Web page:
Thank you, Mr. Chairman.
Committee members, Senator Hubley, and fellow witnesses, good afternoon and bonjour. Thank you for your kind invitation.
I'm here today representing the Canadian Grand Masters Fiddling Association, an organization devoted to the preservation and advancement of the art of Canadian fiddling. Incorporated in 1988, the Canadian Grand Masters is led by a board of directors from across Canada interested in preserving all styles of Canadian fiddling. The annual competition, first held in 1990, is now viewed as an event of national prominence that gives well-deserved recognition to Canada's top fiddlers. Today the organization is a national arts service organization with charitable status.
The public record of the Senate proceedings is rich with information on the history of Canadian fiddle music and on why this bill is important. I will endeavour to address a few key aspects relating to the importance of the bill to Canadian people.
First, why have a national fiddling day?
In terms of preserving Canada's culture and artistic heritage, we can say that the fiddle has been a catalyst in Canada's cultural development. Since the earliest days of New France and the Ordre de Bon Temps, the fiddle has been front and centre in Canada's musical identity.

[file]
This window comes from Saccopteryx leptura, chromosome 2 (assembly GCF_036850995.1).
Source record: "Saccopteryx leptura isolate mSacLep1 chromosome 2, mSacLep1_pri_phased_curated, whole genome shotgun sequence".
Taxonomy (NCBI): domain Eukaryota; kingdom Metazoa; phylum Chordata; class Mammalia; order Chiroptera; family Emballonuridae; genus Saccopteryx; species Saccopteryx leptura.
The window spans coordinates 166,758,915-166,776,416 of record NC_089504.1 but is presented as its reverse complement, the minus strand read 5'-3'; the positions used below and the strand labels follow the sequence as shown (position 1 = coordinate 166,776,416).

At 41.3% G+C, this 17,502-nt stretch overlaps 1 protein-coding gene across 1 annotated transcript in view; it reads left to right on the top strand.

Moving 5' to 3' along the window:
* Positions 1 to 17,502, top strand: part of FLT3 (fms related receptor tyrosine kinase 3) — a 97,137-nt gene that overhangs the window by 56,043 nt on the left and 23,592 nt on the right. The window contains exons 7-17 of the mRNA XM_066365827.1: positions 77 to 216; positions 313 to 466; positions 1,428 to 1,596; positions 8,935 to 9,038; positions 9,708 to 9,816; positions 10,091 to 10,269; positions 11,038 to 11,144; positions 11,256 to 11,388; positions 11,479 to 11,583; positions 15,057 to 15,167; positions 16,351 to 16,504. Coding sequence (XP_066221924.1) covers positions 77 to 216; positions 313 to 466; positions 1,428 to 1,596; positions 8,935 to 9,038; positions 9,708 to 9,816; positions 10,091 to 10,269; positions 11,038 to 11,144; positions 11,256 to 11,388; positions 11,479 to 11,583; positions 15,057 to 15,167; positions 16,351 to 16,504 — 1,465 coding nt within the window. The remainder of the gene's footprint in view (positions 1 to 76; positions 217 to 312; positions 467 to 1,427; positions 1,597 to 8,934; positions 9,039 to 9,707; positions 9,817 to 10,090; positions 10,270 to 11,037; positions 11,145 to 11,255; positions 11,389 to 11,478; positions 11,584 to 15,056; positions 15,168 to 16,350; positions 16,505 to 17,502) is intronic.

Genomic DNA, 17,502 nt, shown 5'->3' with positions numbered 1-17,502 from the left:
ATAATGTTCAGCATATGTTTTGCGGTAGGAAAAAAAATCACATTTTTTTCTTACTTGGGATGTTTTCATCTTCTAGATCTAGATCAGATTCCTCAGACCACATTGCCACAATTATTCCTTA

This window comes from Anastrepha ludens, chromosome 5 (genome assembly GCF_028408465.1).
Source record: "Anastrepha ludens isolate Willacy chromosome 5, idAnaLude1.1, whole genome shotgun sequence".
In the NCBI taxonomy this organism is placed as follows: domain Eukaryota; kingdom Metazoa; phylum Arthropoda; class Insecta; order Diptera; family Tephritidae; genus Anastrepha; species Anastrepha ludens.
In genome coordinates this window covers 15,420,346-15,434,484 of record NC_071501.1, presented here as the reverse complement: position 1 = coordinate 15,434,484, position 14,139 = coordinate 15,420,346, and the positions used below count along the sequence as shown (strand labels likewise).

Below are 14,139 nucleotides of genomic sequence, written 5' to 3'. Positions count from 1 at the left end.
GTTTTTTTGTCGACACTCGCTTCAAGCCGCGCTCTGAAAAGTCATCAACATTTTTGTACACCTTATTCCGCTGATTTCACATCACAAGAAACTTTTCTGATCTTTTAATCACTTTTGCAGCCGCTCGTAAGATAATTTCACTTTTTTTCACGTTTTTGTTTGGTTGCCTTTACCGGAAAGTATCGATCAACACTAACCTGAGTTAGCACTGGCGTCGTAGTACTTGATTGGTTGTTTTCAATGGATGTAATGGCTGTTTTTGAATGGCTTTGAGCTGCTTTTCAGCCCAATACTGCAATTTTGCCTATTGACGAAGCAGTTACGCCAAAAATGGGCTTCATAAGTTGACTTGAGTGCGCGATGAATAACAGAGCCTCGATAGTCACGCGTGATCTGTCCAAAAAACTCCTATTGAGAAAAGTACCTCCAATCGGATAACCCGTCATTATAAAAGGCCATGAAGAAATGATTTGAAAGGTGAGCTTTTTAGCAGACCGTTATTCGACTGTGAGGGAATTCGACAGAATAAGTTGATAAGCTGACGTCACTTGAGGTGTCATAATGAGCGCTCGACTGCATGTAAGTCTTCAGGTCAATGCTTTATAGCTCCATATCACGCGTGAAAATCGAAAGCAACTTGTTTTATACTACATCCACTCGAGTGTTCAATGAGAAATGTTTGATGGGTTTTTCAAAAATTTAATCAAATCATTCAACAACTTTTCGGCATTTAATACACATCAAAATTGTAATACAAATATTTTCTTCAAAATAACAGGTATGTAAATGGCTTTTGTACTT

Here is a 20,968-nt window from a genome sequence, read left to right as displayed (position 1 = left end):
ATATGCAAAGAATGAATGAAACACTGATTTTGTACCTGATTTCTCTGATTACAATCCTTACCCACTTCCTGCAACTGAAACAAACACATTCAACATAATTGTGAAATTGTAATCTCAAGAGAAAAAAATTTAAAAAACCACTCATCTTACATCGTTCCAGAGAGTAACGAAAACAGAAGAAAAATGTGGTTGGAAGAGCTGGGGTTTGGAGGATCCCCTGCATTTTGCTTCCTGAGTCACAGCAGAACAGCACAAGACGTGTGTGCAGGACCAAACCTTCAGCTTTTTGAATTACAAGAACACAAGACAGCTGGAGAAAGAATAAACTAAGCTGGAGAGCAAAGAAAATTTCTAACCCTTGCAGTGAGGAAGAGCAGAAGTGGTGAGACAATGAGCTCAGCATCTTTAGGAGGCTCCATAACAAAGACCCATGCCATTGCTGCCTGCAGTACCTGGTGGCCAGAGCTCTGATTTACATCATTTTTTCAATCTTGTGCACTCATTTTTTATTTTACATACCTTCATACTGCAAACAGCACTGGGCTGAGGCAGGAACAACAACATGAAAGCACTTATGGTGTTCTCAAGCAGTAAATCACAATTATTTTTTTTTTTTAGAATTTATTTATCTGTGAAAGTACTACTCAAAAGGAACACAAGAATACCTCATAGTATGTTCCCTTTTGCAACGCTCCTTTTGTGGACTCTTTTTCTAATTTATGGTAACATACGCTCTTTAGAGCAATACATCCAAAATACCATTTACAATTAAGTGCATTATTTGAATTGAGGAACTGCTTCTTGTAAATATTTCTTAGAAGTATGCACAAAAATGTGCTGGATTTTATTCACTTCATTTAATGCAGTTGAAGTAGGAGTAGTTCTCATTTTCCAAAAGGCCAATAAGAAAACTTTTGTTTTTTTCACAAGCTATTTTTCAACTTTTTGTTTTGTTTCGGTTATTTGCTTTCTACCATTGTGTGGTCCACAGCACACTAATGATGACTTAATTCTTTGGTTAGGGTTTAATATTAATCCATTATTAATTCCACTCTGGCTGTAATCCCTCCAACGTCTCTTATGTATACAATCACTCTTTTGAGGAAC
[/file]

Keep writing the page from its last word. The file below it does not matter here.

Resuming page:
The musical underpinning of our culture as a nation has been fiddle music. Indeed, the different styles of fiddling serve to illustrate the regional diversity of this great land. From the Scots Celtic music of Cape Breton to the deeply moving Ukrainian melodies on the prairies, the fiddle has enabled different provinces and regions to proudly define their unique identities and their deep ethnic roots. With a national fiddling day, Canada as a nation would have an occasion to celebrate fiddle playing in all its regions.